Government. While renewing the recognition, the State Government is required to
inspect the SAA and verify:
a) Number of children placed in in-country adoption;
b) Regular submission of annual reports, adoption data, monthly reports of the
agency and audited statement of accounts as prescribed, adoption charges taken
per child, donations received from different sources, payment of staff salary etc;
c) There should be no instance of proven malpractice against the SAA;
d) Records of follow up of in-country adoptions, including details of follow up,
legalization, disruption if any;
e) Number of children restored to biological parents/relatives/guardians, children in
temporary foster care/pre-adoption foster care or benefited under sponsorship
3.1.4 Inspection of Agencies
The premises of the SAA including its children’s home/non-institutional care services
and its records shall be open to inspection by the Ministry of Women and Child
Development, CARA, SARA or the State Government or ACA or CWC or any other
agency authorized by it.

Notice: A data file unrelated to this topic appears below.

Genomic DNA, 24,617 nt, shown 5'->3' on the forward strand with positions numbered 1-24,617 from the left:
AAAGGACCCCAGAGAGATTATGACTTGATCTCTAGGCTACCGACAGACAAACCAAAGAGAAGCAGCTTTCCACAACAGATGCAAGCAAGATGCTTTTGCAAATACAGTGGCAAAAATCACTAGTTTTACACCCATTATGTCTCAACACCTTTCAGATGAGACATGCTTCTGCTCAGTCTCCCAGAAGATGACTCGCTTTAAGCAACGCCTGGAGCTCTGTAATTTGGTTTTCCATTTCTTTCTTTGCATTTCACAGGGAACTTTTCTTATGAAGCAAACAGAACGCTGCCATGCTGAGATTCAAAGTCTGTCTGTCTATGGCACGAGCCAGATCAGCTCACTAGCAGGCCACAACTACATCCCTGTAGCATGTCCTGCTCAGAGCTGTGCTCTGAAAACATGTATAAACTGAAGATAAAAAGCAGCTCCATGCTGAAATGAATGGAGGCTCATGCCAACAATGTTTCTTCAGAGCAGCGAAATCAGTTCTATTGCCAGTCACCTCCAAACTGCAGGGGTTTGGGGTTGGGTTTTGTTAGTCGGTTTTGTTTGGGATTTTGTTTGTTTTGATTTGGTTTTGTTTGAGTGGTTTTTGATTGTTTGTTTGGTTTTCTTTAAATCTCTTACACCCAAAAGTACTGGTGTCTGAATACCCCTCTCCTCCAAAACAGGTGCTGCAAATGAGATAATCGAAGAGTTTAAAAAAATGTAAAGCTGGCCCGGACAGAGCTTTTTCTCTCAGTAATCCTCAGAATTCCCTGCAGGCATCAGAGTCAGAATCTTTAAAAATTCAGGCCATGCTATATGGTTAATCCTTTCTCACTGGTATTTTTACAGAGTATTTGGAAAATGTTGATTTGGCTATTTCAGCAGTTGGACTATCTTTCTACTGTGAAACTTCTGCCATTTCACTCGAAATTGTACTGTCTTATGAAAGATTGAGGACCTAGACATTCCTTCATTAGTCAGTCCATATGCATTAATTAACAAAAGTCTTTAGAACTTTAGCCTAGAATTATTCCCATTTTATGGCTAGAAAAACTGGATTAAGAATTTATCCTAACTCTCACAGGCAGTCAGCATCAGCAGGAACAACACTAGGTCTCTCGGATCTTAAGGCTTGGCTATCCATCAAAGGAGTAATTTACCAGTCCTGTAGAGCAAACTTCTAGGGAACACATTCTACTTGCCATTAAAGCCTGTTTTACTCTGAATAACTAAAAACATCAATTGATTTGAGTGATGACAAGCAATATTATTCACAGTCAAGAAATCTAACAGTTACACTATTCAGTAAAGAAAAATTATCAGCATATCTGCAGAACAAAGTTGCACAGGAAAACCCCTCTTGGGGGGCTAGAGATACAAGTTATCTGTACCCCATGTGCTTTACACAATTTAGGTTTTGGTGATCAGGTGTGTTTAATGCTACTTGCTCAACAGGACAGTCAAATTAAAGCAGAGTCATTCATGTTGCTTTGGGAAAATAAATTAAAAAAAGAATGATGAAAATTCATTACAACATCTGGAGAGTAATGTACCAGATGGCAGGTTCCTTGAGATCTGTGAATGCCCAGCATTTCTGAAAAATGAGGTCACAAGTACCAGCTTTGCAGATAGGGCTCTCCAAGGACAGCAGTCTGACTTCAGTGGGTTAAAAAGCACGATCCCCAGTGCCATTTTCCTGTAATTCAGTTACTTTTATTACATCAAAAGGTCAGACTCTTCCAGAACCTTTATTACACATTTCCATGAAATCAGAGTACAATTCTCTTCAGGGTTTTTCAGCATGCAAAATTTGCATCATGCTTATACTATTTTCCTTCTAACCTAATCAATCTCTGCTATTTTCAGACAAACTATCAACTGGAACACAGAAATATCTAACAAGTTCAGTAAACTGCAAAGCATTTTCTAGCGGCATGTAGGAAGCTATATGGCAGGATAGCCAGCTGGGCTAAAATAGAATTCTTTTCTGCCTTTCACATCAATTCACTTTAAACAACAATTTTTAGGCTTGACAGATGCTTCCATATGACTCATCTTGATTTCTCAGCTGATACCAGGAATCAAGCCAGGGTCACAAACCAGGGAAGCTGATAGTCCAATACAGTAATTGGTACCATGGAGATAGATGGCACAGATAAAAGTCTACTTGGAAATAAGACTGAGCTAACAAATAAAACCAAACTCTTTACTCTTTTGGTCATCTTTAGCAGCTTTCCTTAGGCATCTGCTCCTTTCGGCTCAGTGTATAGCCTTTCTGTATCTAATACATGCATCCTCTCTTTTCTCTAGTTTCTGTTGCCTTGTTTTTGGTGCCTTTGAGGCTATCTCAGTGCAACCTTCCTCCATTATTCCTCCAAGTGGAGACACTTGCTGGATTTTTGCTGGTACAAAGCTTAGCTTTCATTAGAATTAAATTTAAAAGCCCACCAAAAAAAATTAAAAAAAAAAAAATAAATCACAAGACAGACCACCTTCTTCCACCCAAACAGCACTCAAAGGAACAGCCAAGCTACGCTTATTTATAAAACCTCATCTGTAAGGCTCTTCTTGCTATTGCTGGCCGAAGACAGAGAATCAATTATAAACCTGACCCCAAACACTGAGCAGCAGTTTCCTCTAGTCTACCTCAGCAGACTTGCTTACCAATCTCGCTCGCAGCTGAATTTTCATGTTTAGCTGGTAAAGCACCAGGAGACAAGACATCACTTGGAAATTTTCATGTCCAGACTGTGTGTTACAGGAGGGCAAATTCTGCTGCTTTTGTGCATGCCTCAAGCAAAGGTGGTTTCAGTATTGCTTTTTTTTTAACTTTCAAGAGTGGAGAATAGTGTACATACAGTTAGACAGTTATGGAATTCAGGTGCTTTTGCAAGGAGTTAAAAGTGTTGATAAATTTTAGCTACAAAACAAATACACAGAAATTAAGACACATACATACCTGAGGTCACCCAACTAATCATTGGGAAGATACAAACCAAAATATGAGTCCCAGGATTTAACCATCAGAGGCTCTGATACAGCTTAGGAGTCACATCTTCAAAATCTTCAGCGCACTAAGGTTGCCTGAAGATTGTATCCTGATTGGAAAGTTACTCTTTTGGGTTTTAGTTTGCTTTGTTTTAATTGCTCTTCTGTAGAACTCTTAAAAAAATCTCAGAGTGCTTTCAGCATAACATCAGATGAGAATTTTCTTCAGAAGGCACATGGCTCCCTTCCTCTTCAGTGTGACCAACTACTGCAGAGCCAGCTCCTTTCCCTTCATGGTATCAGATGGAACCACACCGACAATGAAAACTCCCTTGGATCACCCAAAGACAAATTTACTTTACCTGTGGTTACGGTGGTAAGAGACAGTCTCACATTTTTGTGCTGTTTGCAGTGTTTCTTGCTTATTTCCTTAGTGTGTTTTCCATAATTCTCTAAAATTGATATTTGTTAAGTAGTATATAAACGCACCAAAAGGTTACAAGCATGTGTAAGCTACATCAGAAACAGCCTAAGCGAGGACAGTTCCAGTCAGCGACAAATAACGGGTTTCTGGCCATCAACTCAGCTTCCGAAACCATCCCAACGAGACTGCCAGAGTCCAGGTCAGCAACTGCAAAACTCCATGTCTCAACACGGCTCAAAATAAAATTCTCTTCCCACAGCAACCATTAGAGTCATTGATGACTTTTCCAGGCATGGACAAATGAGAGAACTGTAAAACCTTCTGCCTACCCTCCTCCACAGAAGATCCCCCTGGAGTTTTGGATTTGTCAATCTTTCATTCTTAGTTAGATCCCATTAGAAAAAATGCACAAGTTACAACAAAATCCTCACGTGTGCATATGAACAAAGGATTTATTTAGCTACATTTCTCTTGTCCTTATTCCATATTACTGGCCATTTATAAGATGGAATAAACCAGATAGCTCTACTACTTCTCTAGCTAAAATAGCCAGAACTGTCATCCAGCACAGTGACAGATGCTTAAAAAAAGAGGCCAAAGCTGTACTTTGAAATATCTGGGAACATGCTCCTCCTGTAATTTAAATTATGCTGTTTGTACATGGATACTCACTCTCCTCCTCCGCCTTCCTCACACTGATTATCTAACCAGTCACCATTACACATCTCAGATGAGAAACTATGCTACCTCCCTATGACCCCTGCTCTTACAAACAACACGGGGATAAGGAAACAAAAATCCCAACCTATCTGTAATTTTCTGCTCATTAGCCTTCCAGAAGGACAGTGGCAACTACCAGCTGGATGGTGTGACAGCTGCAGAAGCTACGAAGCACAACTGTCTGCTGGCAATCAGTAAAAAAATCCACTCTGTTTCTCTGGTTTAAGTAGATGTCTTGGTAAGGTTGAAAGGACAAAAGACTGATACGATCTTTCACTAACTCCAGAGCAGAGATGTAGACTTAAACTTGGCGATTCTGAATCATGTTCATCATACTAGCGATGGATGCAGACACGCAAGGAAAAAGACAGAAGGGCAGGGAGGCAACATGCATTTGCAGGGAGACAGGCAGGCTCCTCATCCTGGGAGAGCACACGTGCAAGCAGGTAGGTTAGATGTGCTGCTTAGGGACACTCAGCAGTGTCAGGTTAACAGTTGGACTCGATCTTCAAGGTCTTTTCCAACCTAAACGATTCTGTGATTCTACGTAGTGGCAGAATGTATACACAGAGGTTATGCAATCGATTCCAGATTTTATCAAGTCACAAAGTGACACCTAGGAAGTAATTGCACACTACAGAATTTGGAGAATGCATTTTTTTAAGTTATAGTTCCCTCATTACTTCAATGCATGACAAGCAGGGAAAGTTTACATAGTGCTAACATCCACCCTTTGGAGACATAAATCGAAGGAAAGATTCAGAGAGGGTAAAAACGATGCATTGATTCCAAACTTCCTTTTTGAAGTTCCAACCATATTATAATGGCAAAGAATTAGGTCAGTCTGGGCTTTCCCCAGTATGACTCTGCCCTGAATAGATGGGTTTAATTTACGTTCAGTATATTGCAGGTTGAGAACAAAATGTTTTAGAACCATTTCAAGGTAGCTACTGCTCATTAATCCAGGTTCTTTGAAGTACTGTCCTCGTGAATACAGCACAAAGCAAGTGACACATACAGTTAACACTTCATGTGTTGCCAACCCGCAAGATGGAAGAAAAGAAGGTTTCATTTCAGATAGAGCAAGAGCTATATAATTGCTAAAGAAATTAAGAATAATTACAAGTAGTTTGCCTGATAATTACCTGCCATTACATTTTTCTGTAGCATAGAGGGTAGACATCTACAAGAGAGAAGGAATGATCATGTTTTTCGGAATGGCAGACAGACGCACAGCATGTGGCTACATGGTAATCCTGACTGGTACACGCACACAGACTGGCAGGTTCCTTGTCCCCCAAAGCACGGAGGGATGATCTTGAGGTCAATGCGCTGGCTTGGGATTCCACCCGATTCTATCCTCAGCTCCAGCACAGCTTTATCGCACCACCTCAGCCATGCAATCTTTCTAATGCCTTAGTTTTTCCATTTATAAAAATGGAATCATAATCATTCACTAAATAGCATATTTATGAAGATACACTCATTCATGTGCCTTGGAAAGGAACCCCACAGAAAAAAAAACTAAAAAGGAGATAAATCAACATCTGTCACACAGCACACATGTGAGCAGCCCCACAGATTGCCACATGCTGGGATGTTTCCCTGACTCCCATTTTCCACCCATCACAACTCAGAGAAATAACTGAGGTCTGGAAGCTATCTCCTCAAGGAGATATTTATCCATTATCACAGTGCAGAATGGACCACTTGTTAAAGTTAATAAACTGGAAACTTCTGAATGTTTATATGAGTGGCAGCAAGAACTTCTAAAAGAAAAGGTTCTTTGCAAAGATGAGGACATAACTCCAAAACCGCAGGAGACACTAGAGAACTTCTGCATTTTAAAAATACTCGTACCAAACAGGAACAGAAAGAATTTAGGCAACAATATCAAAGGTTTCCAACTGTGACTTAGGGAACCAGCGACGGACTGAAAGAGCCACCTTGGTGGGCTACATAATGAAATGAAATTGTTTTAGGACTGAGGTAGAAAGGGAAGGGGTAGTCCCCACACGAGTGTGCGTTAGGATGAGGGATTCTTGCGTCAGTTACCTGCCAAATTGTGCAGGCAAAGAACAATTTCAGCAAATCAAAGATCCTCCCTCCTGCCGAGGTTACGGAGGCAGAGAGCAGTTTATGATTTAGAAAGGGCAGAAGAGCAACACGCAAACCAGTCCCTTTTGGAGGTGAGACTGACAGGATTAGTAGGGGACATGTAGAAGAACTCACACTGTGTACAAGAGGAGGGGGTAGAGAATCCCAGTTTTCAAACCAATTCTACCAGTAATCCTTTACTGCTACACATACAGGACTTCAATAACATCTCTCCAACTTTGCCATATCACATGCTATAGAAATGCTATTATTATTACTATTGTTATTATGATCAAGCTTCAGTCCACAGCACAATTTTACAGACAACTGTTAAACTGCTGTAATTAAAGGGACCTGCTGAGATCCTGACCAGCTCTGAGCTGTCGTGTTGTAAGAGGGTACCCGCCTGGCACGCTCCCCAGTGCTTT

3.1.5 Agencies to maintain Accounts
The SAA shall maintain proper accounts to be audited by a Chartered Accountant
every year. An attested copy of audited accounts of the organisation together with its
audit report, a copy of the Annual Report and FCRA statement, where necessary,
shall be furnished by every agency within one month from the date on which the
accounts are audited by the Chartered Accountant, to the concerned Department of
the State Government.
Draft Guidelines on Adoption of Indian Children without Parental Care 17
3.2 Recognized Indian Placement Agency (RIPA)
RIPA is an agency duly recognized by CARA to place children in inter-country
adoption. Any SAA desirous of undertaking inter-country adoption work shall apply for
recognition to CARA through the State Government concerned.